Finding it difficult to know where to start when you are asked to analyse language in poetry? Perhaps you are studying for your English Literature GCSE exam? Let us break it down for you with 5 easy steps:
1. Focus on what you know.
Remember that poets are often describing very ordinary things that you have seen or experienced – love, friendship, arguments, nature. So don’t panic! The unique thing about a poem isn’t usually what is being said – but how it is being said.
The poet Seamus Heaney, in his poem Storm on the Island (1966), uses images and sounds to describe a storm:
Even if you don’t know some of the words used in this extract, do not panic. If this happens outside of an exam, you can simply look up the words to find out what they mean. However, if this happens during an exam, do not try to talk about the language you do not understand. Only discuss the parts that you do understand.
2. Highlight parts that can help answer the question.
Let’s imagine that our question is this: How does this part of the poem bring the storm to life?
We are only going to highlight the parts that:
a) make the storm seem alive (since this is the focus of the question).
b) we understand completely.
3. Analyse only the most interesting language first.
We don’t have time to analyse every single word that we have highlighted, so we are going to ‘zoom in’ on specific language that we think is the most interesting and the most powerful.
We highlighted the first line in this extract because it makes the wind sound like it is deliberately moving – but exactly what language creates this effect?
There are several things that make this word powerful and make the wind seem alive:
- The verb ‘dives‘ describes a deliberate, sudden, pointed action which usually ends in hitting something – usually water.
- The verb ‘dives‘ personifies the wind (makes it seem like a human).
- The verb ‘dives‘ suggests that the wind is attacking the people (‘we’).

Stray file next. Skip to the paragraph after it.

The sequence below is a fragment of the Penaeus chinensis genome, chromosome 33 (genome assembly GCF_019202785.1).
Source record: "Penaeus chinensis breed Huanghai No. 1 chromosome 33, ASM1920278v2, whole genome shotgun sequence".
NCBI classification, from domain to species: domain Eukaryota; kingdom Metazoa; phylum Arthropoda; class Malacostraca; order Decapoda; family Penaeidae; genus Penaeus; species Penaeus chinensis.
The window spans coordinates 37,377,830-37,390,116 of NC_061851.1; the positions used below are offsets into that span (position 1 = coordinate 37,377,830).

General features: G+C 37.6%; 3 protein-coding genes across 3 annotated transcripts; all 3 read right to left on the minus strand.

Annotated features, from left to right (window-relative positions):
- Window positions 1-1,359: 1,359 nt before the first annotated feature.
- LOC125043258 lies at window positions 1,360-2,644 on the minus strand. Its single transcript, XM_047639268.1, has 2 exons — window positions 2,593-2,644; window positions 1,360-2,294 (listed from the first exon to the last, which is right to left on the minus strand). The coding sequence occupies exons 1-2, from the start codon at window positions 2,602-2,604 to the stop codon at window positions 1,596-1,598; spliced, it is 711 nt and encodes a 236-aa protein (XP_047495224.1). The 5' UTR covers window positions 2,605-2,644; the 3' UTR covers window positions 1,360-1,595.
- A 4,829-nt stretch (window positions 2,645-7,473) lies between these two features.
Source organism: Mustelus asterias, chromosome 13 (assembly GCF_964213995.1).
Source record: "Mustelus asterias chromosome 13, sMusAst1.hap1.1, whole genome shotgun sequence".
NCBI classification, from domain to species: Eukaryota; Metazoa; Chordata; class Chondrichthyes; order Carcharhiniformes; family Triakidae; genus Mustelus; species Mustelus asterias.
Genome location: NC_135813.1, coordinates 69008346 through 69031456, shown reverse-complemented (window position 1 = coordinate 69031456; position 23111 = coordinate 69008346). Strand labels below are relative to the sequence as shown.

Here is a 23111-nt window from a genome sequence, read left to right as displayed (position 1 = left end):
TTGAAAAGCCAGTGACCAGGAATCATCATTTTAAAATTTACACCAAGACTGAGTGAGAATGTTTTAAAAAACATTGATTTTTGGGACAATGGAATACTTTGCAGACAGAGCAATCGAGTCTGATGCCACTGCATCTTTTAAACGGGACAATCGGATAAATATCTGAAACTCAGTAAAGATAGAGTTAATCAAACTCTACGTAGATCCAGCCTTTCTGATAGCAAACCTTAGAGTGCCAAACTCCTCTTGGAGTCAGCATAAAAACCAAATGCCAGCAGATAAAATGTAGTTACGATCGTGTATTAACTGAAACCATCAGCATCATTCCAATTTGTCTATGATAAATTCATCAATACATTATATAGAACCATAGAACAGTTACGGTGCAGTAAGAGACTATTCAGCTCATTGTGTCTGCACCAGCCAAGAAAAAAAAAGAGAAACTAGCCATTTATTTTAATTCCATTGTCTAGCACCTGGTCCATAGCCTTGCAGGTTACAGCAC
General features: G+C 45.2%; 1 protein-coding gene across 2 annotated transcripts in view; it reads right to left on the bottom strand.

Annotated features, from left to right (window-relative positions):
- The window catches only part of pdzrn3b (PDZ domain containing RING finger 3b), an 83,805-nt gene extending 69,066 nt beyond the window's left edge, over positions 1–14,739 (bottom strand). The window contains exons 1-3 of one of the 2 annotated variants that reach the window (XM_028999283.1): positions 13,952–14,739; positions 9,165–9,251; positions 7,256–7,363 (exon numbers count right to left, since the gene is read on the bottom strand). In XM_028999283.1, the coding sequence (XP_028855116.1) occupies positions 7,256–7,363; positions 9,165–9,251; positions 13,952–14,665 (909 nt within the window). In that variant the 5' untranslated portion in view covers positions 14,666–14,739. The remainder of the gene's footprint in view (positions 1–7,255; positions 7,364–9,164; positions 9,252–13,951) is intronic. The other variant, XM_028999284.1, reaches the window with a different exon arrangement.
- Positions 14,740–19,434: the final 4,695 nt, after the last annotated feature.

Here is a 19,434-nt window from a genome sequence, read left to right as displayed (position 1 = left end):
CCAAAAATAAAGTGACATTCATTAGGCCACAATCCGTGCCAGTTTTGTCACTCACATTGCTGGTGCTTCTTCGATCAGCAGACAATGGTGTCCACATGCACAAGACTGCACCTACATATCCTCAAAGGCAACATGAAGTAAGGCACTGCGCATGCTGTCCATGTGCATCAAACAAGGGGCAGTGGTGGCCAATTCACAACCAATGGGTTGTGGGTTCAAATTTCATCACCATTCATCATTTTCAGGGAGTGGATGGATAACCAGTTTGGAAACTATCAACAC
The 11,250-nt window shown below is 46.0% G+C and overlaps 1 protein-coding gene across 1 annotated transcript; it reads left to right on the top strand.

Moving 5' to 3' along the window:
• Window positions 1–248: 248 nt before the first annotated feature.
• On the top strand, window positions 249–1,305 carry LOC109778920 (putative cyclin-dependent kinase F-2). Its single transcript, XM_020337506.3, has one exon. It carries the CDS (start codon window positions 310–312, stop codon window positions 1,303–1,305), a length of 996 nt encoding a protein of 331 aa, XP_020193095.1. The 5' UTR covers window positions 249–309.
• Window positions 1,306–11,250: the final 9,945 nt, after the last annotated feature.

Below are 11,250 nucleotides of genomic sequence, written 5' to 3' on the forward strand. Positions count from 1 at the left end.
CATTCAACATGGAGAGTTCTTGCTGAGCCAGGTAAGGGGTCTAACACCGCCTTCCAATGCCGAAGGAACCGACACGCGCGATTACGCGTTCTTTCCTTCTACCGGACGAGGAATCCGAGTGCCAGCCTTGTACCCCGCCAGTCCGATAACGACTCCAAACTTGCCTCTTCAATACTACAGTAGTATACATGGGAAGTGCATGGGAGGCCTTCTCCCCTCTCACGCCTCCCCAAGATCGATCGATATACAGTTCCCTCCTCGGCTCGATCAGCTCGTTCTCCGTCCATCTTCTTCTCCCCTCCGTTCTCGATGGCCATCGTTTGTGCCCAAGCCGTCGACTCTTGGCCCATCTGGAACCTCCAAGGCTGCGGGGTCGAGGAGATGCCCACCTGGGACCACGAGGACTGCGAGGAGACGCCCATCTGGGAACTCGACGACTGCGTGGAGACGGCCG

4. Make suggestions about why the poet has chosen this language.
Now we need to think about why the poet has chosen this language. The question has told us that the storm seems alive, and we have now identified that the storm also seems like it is deliberately launching an attack on the people.
Now we need to make suggestions about why the poet wants to make the storm seem this way. Again, do not panic if you think you do not know. Even the teachers do not know exactly why a poet has chosen certain language! Only the poet knows – and we can’t ask him. So we just need to show that we have some suggestions.
Perhaps the poet has done this for one of the following reasons:
- to make the storm seem threatening and dangerous.
- to emphasise the power of the storm compared to the people who are experiencing it.
- to suggest that the place itself is under attack, almost like it is a war zone.
- to encourage the reader to feel more fearful of nature and to respect its power.
- to convey how vulnerable it can feel to be on an island up against such an ‘enemy’.
5. Build on your argument using extra evidence.
Now that we have made a few suggestions about why the writer has used this language, it’s time to support our argument using extra evidence from the poem itself!
Here are some examples from the other line we highlighted above:
- The alliteration created by the repeated ‘w‘ sound (‘we‘, ‘while’, ‘wind‘) imitates the sound of wind blowing, helping the reader to experience the storm more keenly and feel even more threatened by it.
- The image of attack is extended by the later use of the verb ‘bombarded‘ – not only ‘diving‘ now but actually hitting things – again like a warzone against an enemy.
- The storm seems to have increased its attack by the third line in this extract – the sounds have changed from sibilant (‘s‘) to plosive (‘b‘, ‘p‘).
If there are some techniques we have discussed in this blog that you aren’t sure about, don’t worry! We have a whole page dedicated to teaching each one on our learning platform. Sign up to Get My Grades today for a 7-day free trial and start building your confidence about language techniques.
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